• While I was on 40m, Sigi (DL6QW) was visiting my neighbor ham (Freddy) and was on 160m trying to work the VK9NDX-pedition.  He was running a healthy kilowatt (using my old linear amplifier) and our two antennas are only about 200 meters apart.  When he transmitted, the noise level would go up about an S unit or 2, but modulated according to his SSB signal or to the cw signal.  The noise sounded a bit raspy.  The preselector eliminated this.  For comparison:
    • The TS-480 had about an S-8 increase in noise under these conditions (in the past of course).  Freddy is often on SSB on the weekends while I am (mostly listening) on 40 cw.
    • I never noticed this on the OMNI VI (over a period of 4 or 5 years) unless Freddy was on the same band as I was.  Often he was operating SSB while I was on CW on the same band (40m).  In that case I used my home-brew (DL7AV) tunable preselector which pretty much eliminated the problem.
  • This morning I heard VK9NDX and worked them first call (cw), barefoot, through a mini pileup.   Like ALL other Ten-Tecs, the OM7 has beautiful QSK.
  • And to my pleasant surprise, the old Argonaut 515 could hear everything the OMNI VII could, unless it was disturbed by strong QRM.  However I had to back off the 515’s RF gain and play with its own built-in preselector to avoid intermod.

Bottom Line:  This radio is a true Ten-Tec!

There has been a lot of speculation on the (Ten-Tec) reflector as to whether the term “Distributed Roofing Filters” is real value-add or just marketing hype.  Coupled with careful management of amplification (signal strength) from the antenna input through to the second mixer, it becomes very effective, but one needs to understand this.  It’s a slightly different approach.  It clearly gets the job done, but I think Ten-Tec will have some missionary work ahead of them.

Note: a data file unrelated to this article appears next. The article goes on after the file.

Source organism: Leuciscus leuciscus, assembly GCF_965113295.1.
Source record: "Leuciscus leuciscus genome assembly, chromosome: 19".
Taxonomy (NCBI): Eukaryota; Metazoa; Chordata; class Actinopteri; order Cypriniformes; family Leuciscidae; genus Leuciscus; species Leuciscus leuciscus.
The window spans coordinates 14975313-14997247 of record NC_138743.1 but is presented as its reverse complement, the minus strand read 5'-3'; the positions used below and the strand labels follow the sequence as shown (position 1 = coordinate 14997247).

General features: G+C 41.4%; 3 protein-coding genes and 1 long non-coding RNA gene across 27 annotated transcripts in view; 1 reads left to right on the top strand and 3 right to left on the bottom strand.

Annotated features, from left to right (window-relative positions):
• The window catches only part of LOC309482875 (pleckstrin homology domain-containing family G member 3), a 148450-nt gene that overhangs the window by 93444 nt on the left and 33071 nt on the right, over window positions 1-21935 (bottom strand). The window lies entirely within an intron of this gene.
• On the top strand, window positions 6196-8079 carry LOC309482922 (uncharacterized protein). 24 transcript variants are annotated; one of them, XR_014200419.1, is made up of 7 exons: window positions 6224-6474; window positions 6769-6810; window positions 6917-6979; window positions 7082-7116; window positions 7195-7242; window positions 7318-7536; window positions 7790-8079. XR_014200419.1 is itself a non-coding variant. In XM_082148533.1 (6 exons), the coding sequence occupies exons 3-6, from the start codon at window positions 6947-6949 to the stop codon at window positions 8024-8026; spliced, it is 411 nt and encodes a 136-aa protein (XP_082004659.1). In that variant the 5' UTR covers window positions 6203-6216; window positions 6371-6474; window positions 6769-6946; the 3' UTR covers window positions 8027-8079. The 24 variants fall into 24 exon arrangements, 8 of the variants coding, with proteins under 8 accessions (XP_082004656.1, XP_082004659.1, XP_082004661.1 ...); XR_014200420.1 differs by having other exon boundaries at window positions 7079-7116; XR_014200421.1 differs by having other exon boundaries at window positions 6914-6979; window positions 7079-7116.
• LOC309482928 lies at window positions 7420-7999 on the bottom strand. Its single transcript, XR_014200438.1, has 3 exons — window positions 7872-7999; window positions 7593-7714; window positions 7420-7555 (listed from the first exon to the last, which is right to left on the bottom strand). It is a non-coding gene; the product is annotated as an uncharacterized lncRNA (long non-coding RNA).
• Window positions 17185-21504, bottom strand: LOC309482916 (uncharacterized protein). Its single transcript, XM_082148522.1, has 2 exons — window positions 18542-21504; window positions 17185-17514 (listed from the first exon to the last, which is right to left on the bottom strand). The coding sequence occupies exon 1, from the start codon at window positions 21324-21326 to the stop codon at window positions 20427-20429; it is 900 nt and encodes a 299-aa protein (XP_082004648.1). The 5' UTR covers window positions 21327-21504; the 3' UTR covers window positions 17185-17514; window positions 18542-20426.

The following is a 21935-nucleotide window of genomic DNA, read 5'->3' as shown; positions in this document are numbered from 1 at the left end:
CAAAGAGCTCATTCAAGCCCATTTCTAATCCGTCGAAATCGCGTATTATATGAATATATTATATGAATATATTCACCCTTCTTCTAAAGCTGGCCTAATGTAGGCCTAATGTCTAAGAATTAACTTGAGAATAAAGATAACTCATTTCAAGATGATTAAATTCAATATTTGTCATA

Their main problem is, they did too good of a job in selling the industry on the concept of “roofing filter” when they brought out the ORION. 

For those of you not following the Ten-Tec reflector, here is the scoop.  Ten-Tec has only one roofing “normal” filter in the OM7 and it is 20 kHz WIDE at 70 MHz.  It then mixes to 455 kHz where it has Collins mechanical filters which are called “distributed roofing filters”.  This sounds like the old way of doing things (before the term roofing filter became popular).  Basically it is, except the overall stage gain has been kept such that it is unity from the antenna through to the 2nd mixer. This enables placing the roofing filters at 455 kHz instead of at 70 MHz.  We were all very skeptical about this, but based on what I have heard on the bands, it seems to work quite well.

Next update will be after testing on “real antennas” at DL1A.

Toffy (DJ6ZM) and I will do that tomorrow night.

For me the big test is not really how the OMNI VII compares to the ORION, but rather how it compares to the FT-2000 because these two radios are in the same price class.